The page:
attachment to the case and no emotional sentiments towards the poor
cheated clients. Such an attitude tantamounts to cruelty in the most
crude form towards the innocent litigant. In our humble opinion,
conduct of such AOR is certainly unbecoming of an AOR. Though the
observations by this Court in Tahil Ram Issardas Sadarangani (supra)
were made two decades ago, the same are apposite even today. The Bar
failed to have an introspection and improve the situation.
20. The facts of this case present a very sorry state of affair. A
noble profession has been allowed to be converted into a profession of
cheating. An AOR, whom the litigant has never briefed or engaged, has
lended his signature for a petty amount with a clear understanding
that he would not take any responsibility for any act in any of the
proceedings in the Registry or the Court in the matter. The Advocate
who has been obliged by such an AOR must be going inside the Registry
in an unauthorised manner and must be appearing in the Court directly
or engaging a senior advocate without any knowledge/authorisation of
the AOR. It is beyond our imagination what could be more devastating
and degrading for the institution of AsOR. Even a few of them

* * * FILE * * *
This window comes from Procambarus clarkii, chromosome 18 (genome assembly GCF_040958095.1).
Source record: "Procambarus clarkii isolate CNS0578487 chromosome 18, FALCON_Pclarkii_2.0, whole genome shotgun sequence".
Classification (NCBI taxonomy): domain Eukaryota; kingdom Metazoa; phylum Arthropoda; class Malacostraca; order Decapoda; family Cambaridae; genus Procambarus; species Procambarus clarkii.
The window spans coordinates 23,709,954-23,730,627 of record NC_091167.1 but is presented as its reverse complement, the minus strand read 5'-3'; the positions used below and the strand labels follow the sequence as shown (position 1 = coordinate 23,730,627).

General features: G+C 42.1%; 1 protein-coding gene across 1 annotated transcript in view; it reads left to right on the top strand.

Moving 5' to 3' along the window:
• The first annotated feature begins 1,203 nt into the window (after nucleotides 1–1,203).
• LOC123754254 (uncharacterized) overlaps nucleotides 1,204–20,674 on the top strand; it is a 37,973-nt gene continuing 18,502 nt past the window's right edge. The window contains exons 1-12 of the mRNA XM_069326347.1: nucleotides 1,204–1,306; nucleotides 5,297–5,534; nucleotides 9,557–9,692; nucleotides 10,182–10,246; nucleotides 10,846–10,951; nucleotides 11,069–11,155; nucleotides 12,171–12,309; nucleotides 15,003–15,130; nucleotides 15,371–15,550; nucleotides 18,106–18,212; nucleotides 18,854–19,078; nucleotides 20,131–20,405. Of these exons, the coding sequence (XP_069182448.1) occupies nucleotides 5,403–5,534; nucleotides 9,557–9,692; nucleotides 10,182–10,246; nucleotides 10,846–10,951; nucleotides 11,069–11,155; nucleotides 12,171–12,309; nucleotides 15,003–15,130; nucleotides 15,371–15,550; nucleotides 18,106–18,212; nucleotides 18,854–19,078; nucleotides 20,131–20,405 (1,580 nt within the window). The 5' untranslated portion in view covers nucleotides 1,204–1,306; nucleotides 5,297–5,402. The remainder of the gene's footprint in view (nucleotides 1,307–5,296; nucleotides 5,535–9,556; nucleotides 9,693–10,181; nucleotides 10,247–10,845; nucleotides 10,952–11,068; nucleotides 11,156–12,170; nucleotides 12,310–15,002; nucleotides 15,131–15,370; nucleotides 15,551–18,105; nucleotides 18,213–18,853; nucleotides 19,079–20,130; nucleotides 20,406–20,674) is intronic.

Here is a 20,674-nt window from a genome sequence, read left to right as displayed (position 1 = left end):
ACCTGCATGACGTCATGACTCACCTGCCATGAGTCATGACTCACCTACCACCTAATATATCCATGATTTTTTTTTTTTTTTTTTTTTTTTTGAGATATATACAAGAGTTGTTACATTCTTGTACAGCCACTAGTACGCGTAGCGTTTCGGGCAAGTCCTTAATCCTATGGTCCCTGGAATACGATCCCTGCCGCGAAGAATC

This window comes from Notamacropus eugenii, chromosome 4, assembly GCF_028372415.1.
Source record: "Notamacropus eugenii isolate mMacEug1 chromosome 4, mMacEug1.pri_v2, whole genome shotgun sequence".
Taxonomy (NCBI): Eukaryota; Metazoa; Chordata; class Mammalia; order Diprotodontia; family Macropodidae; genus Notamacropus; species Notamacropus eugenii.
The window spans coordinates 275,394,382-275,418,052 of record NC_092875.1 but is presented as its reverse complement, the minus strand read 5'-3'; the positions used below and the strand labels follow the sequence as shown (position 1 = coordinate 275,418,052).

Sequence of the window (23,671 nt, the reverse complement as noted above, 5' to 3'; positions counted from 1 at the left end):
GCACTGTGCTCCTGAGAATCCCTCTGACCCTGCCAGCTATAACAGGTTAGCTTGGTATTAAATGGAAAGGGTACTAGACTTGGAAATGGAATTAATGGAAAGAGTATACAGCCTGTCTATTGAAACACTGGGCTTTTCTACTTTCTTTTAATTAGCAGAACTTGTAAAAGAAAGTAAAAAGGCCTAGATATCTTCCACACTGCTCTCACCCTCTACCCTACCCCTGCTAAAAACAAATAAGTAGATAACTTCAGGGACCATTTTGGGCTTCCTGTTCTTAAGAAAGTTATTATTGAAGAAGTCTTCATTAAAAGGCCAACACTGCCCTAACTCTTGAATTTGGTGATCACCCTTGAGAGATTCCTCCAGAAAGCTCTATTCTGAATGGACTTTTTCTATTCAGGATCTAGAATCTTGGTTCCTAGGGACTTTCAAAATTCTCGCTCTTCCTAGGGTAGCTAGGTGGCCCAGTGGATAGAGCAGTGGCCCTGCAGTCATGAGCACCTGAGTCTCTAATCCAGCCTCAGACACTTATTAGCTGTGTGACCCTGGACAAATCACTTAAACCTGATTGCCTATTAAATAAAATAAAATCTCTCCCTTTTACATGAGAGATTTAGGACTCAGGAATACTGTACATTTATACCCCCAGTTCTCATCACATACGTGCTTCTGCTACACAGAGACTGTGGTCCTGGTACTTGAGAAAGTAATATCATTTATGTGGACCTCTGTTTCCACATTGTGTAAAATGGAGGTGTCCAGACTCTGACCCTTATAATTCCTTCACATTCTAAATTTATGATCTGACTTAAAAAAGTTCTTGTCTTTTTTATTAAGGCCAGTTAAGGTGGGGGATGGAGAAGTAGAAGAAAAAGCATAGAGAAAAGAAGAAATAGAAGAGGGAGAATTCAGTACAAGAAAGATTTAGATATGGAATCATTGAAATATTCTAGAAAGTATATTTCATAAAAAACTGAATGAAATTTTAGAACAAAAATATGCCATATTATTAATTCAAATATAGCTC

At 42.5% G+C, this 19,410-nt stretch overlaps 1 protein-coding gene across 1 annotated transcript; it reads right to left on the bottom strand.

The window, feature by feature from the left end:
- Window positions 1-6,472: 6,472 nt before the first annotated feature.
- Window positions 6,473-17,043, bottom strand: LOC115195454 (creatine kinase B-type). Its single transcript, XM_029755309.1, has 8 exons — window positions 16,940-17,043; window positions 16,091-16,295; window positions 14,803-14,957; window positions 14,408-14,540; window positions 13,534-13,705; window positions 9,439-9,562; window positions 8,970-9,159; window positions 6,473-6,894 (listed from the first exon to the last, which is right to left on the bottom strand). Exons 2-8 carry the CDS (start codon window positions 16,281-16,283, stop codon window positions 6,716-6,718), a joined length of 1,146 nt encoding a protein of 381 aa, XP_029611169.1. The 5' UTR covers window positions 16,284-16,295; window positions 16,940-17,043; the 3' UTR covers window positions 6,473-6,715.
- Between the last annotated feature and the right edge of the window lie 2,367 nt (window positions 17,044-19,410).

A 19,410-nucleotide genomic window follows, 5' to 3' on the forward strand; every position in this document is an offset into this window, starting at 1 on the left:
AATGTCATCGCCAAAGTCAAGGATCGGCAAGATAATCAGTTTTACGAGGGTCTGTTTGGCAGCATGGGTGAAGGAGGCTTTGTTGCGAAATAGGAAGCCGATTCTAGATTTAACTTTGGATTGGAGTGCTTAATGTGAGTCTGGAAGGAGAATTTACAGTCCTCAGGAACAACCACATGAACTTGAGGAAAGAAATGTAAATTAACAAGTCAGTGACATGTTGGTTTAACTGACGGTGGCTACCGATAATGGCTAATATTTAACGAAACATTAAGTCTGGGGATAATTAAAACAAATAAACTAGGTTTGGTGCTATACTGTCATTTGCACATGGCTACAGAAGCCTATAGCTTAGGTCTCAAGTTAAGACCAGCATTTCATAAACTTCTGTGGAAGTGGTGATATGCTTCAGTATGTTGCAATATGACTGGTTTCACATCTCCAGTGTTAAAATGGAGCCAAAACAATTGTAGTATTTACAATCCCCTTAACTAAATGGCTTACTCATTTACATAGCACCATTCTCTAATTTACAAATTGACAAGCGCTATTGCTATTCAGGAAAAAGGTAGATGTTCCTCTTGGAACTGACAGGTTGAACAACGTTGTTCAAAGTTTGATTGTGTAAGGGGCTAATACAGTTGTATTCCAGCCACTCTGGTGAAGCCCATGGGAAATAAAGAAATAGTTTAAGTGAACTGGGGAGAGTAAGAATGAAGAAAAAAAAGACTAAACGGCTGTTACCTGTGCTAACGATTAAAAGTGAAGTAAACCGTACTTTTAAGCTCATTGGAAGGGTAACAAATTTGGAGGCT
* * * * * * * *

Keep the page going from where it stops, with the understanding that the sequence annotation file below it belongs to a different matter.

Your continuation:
indulging in such an obnoxious practice spoils the working of this
court, without realising that Bench and Bar, both have to give strict
adherence to moral code.
21. An AOR is the source of lawful recognition through whom the
litigant is represented and therefore, he cannot deviate from the
norms prescribed under the Rules. The Rules have been framed to
authorise a legally trained person with prescribed qualification to
appear, plead and act on behalf of a litigant. Thus, not only is his
physical presence but effective assistance in the court is also
required. He is not a guest artist nor is his job of a service
provider nor is he in a professional business nor can he claim to be a
law tourist agent for taking litigants for a tour of the court
premises. An AOR is a seeker of justice for the citizens of the
country. Therefore, he cannot avoid court or be casual in operating
and his presence in the court is necessary. There are times when
pleadings and records have to be explained and thus, he has to do a
far more serious job and cannot claim that his role is merely a formal
one or his responsibilities simply optional. An AOR is accountable
and responsible for whatever is written and pleaded by putting his
appearance to maintain solemnity of records of the court.
The multi-tier operation of one lawyer hauling a client and then
acting as a facilitator for some other lawyer to draw proceedings or
engage another lawyer for arguing a case is definitely an unchartered
and unofficial system which cannot be accepted as in essence, it